Analysis: 2022 terror wave continues with no end in sight
Country records highest number of casualties at hands of Palestinian terrorists since 2008
Israel recorded a grim milestone this week as the number of Israeli civilians and security forces killed by Palestinian militants this year reached 29 - the highest number of casualties since 2008.
The latest attack came on Tuesday, seeing three Israeli civilians murdered at the hand of a Palestinian terrorist near the West Bank settlement of Ariel.
The deadly wave of attacks began back in March with a series of deadly shootings, stabbings, and car-ramming attacks deep inside Israel - in cities like Be'er Sheva, Jerusalem, Hadera, and Bnei Brak.
Between mid-March and early May, 19 people were killed in Israel and the West Bank, prompting the Israeli military to launch Operation “Break the Wave" to crack down on Palestinian terrorism, conducting nightly arrests and raids on suspected terrorists.
Yet, the operation had only limited results so far, and the wave of murderous attacks against Israelis shows no signs of stopping.
A shooting attack in the heart of Tel Aviv in April that killed three civilians hit close to home for many, a soft target for thousands of revelers in one of the most popular spots in the country. In May, three Israelis were killed and four wounded in a brutal axe attack on Israel's independence day.
Overall, over 2,200 attacks have been recorded inside Israel and the West Bank in 2022 so far, killing 29 and wounding dozens.
This year's escalation came amid a weakening of the security coordination mechanism between Israel and the Palestinian Authority, and the strengthening of militant groups in the northern West Bank.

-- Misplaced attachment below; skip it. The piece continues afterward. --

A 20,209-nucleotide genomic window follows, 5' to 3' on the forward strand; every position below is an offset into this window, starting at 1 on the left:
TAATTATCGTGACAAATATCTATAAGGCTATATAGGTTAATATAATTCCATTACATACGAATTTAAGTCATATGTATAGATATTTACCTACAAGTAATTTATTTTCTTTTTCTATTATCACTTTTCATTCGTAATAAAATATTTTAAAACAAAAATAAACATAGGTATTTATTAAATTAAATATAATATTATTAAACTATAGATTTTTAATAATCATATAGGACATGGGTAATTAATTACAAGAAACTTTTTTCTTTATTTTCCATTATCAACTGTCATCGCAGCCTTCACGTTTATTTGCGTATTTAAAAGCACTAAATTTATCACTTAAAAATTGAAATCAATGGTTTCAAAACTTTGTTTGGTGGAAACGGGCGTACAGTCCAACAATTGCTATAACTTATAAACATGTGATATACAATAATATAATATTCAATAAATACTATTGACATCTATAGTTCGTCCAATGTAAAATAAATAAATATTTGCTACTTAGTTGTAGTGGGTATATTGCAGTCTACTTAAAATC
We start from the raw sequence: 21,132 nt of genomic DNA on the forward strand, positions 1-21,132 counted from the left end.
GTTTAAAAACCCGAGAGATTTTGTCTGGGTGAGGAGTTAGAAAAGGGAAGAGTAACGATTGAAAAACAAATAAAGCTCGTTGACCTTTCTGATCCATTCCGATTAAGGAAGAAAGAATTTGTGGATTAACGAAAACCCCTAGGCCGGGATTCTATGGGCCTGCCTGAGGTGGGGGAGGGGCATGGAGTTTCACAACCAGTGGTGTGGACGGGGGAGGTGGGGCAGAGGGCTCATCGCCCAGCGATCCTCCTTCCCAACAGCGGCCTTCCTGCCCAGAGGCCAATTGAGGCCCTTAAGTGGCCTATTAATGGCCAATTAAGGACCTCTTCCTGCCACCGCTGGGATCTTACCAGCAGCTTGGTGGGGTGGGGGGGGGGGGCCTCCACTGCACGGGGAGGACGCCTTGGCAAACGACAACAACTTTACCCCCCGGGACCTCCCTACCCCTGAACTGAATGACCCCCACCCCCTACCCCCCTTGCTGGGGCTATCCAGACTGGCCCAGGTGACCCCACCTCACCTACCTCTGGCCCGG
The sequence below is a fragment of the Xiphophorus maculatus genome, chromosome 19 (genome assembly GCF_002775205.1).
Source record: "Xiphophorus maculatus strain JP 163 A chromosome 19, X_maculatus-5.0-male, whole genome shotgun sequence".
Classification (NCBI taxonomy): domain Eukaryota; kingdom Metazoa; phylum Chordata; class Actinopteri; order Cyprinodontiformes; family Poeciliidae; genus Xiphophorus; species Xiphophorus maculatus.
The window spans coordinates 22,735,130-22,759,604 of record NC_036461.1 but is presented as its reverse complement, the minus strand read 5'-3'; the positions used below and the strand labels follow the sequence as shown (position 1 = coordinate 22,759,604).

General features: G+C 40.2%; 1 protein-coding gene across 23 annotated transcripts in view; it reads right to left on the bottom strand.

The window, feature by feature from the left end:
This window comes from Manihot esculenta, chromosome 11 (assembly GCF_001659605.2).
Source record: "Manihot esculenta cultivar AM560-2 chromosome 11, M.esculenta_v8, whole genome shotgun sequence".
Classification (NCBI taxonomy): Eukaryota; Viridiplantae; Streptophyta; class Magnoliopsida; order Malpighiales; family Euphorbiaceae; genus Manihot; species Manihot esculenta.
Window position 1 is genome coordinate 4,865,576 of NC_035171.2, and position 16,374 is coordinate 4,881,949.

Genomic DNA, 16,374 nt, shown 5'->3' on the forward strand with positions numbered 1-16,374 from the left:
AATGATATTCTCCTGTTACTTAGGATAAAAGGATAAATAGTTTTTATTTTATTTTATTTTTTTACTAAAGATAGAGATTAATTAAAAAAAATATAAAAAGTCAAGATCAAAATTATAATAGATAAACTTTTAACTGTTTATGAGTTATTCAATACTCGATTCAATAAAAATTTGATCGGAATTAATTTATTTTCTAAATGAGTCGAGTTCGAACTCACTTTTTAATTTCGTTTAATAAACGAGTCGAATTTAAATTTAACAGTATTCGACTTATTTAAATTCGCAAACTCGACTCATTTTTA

Benjamin Netanyahu's next government, expected to be sworn in once coalition negotiations are completed, will have a tough task at hand. As the head of a right-wing government, Netanyahu and his allies will want to appease their voters who slammed the previous leadership for its lack of action when it comes to personal security both within Israel and across the West Bank. A tougher hand on terror groups, restrictions on the movement of Palestinians into Israel, and reducing the number of work permits could all be implemented by Israel's next security cabinet.
Far-right lawmaker Itamar Ben-Gvir, who is slated to become Israel's next interior security minister, has vowed to impose a more hard-line approach toward terror and violent crime. He has reportedly demanded an additional $1.7 billion to strengthen the Israeli police by improving wages, opening new police stations, and acquiring new technological devices.
He has also called to change Israel's rules of engagement to allow a freer hand to take down militants and to demand legislation to allow the death penalty for terrorists.
But moves like these could come with their own set of risks.
Hardline measures can easily escalate into a wider popular uprising on the Palestinian street. Moreover, the presence of Ben-Gvir as Israel's next internal security minister could in itself encourage more outrage and retaliation, driven by incitement and theories of Jewish plans to change the status quo at Jerusalem's flashpoint site, the Temple Mount.
Netanyahu is well aware of the dangers lurking at his doorstep. He will be looking to focus on expanding the Abraham Accords, repairing the Israeli economy, and improving Israel's security. A wide-scale operation in the West Bank to eliminate terror infrastructure may prove useful in the long run but could come at the cost of more Israeli and Palestinian blood and yet more damage to Israel's foreign relations.
Data released for the month of October alone shows 916 violent incidents across Israel and the West Bank.
Israeli volunteer organization Rescuers without Borders issued a report on Wednesday on the number of violent incidents that took place in Israel and the West Bank in October, with a total figure reaching 916. According to their statistics, a total of 614 stone-throwing incidents were recorded, while shooting attacks stood at 23. Another 43 assaults were carried out using rocks, bats, and firearms.
The number of assaults involving Molotov cocktails and burning tires reached 194 each. Attempts to blind car drivers with laser lights amounted to 66. Nine attacks on vehicles also included bottles and balloons with paint. Another nine incidents involved explosive devices.
Four Israelis were killed by terrorists in October. Another 88 people became victims of “unlawful actions and violence” by Palestinians, according to the report.
Two policemen and 15 civilians were injured in stone-throwing incidents. The report also stated that 14 arsons were prevented.